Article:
ATLANTA - Gwinnett's newest representative was welcomed into the General Assembly with a standing ovation Monday morning.
Snellville's Melvin Everson is the first black Republican under the Gold Dome to have won a contested election.
On Monday, Everson spent time shaking hands, meeting colleagues and sitting in on a committee meeting.
Today, though, he plans to vote at his first committee session and introduce his first bill.
Everson plans to sponsor legislation to deny taxpayer-funded service to illegal immigrants.
The measure was a campaign promise during his race last fall to replace Phyllis Miller for the House District 106 seat. She left the General Assembly for a juvenile court judgeship.
Everson beat the traffic Monday morning, arriving at the Capitol at 6:30 a.m.
"It's been exciting, fast-paced," Everson said before leaving for his first committee meeting. "It's everything I expected."
In his office, flowers from a constituent decorated his desk and a supporter-written poem and drawing hung on one wall.
Everson also had framed photos of himself with Gov. Sonny Perdue and President Bush sitting on his windowsill.
On his bookshelf rested a framed photo of his father in his World War II uniform. Opened on his desk was his mother's Bible, the one he used to be sworn in with just a few months ago.
"I'm still getting settled in," he said.
While Everson's only votes so far have been routine, he has already ruffled a few feathers under the Gold Dome.
He made history last fall when he became the only black Republican to win a contested election for state office, but he has decided to forego joining the Legislative Black Caucus.
The only other black Republican in the General Assembly, Willie Lee Talton of Warner Robins, also decided not to join the body, which is composed only of Democrats.
"Their views are completely different from my views,'' Everson said of the black caucus. "The only caucus I'm interested in being a member of is the Republican caucus.''
After Monday morning's floor session, Everson sat in the audience at a committee meeting. The House Governmental Affairs panel focused on a controversial voter bill that would require photo identification at the polls.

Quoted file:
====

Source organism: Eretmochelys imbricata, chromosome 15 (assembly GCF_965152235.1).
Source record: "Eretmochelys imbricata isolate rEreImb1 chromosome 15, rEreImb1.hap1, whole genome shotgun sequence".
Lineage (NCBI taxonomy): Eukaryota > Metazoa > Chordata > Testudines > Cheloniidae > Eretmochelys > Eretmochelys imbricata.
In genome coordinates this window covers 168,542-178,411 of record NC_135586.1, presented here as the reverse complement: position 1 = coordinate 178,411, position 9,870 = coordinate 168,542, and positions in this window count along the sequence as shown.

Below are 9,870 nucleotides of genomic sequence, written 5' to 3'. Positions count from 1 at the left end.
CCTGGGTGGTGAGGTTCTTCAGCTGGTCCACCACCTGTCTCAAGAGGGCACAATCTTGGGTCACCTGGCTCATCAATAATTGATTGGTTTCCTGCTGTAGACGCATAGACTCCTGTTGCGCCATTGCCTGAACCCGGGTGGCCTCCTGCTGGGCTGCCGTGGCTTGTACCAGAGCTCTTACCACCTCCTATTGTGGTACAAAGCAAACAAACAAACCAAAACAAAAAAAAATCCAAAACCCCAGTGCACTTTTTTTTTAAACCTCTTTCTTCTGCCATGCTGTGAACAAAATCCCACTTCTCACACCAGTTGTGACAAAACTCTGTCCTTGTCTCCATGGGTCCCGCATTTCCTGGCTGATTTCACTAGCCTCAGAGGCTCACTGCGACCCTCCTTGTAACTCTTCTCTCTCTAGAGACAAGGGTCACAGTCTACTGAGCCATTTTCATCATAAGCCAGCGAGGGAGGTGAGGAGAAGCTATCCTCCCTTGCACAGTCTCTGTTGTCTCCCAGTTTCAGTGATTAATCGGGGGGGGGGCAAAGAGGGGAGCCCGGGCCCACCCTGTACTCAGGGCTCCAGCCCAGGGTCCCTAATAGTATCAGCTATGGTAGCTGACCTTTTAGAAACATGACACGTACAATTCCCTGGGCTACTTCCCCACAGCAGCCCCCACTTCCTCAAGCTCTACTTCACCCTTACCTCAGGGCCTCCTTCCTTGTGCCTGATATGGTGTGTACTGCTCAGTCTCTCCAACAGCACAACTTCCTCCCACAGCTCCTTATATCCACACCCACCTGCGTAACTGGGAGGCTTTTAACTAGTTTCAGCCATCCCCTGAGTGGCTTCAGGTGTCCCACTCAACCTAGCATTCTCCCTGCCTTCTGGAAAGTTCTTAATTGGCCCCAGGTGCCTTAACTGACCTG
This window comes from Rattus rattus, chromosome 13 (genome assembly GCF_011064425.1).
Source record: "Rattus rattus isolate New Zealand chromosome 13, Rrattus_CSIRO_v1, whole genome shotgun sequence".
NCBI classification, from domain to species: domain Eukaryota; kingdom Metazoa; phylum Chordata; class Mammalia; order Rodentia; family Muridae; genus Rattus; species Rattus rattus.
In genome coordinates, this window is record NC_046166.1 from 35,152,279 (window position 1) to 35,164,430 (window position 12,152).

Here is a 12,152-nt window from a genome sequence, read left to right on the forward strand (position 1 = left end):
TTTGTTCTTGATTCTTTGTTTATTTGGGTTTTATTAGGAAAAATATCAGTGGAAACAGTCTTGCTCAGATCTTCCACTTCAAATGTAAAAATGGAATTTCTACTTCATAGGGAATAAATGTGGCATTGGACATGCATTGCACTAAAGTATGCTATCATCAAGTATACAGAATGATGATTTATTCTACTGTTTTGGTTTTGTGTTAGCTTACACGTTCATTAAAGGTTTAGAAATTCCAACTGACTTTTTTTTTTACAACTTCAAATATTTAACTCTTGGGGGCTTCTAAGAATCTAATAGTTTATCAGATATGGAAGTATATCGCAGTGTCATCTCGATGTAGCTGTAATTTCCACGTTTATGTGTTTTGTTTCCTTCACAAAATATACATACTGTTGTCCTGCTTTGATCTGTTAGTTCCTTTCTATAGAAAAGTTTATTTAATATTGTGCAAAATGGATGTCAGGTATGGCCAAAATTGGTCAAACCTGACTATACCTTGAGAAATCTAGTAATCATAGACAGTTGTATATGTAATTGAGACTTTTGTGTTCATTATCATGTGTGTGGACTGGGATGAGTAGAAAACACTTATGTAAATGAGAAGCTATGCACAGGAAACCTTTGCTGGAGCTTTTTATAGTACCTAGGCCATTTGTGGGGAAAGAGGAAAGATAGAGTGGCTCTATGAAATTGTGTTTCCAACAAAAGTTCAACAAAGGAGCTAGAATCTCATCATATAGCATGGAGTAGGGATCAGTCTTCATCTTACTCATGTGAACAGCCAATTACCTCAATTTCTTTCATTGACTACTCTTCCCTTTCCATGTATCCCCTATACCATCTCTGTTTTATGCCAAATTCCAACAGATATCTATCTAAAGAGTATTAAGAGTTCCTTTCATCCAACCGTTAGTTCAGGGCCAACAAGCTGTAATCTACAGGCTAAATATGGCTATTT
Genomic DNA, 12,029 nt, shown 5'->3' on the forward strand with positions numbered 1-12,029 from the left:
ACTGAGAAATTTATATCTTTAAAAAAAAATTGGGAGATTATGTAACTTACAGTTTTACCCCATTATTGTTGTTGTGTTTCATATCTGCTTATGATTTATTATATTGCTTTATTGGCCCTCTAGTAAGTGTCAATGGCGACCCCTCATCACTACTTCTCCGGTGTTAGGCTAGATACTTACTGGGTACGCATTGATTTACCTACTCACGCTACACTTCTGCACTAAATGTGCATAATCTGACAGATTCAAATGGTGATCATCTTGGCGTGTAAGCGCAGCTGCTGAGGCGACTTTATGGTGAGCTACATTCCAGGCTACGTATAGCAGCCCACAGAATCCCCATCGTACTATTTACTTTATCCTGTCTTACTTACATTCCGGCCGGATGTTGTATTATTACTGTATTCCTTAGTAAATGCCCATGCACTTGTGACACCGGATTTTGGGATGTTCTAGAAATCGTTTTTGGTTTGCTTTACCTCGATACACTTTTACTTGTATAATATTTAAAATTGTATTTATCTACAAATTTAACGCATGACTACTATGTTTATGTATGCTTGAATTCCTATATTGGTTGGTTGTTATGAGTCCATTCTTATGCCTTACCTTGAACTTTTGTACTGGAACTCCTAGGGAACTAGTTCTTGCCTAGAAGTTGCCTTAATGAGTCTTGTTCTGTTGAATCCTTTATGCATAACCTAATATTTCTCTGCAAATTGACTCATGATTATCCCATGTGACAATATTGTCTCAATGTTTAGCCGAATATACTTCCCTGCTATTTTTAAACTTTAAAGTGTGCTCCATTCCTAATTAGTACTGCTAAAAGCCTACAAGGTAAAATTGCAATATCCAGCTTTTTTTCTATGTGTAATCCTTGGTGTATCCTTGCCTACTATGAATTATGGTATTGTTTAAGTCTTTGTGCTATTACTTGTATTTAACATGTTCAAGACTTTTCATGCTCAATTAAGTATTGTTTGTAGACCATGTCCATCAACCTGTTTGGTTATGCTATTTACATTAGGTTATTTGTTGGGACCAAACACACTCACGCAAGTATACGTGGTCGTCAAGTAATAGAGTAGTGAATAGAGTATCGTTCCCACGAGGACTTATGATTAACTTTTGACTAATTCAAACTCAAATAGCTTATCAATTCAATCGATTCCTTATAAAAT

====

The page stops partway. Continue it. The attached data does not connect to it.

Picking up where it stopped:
The law actually passed last year, with Everson's special election last summer becoming the first where photo IDs were required. But the law was suspended in October by a federal judge.
Everson said he supports the Republican initiative, which caused blacks to walk out of the Legislature during debates last year. There were no problems reported during the special election.
"If the country of Liberia can use it, why can't we?" Everson said.
Everson wasn't the only local lawmaker to put a bill in the hopper on Opening Day.
Rep. Brian Thomas, D-Lilburn, introduced a constitutional amendment aimed at protecting the state's hazardous waste and solid waste trust funds.
Perdue and legislative Republican leaders have dipped into both supposedly "dedicated'' sources of money during the last several years to help balance the state's general-fund budget, leaving many local cleanup projects unfunded or underfunded.
Thomas' measure would change Georgia's Constitution to forbid such raiding of the funds, which are generated through fees paid by businesses that generate waste.
"These funds have the support of the business community, the environmental community and local governments,'' Thomas said. "But the money has not always gone where it's supposed to.''
Thomas also Monday introduced a bill that would allow the state Board of Natural Resources to apply stricter air emissions standards now in effect in California to Georgia. Current state law ties Georgia's air standards to the more lenient federal requirements.
And Rep. Tommy Benton, R-Jefferson, formally submitted his bill authorizing counties to display in public buildings documents pertaining to America's religious heritage, including the Ten Commandments.
The measure, which also requires the state attorney general's office to defend any lawsuits that might arise from such displays, was prefiled in the House in November.
Benton and one of the bill's cosponsors, Rep. Terry England, R-Auburn, represent Barrow County in the House.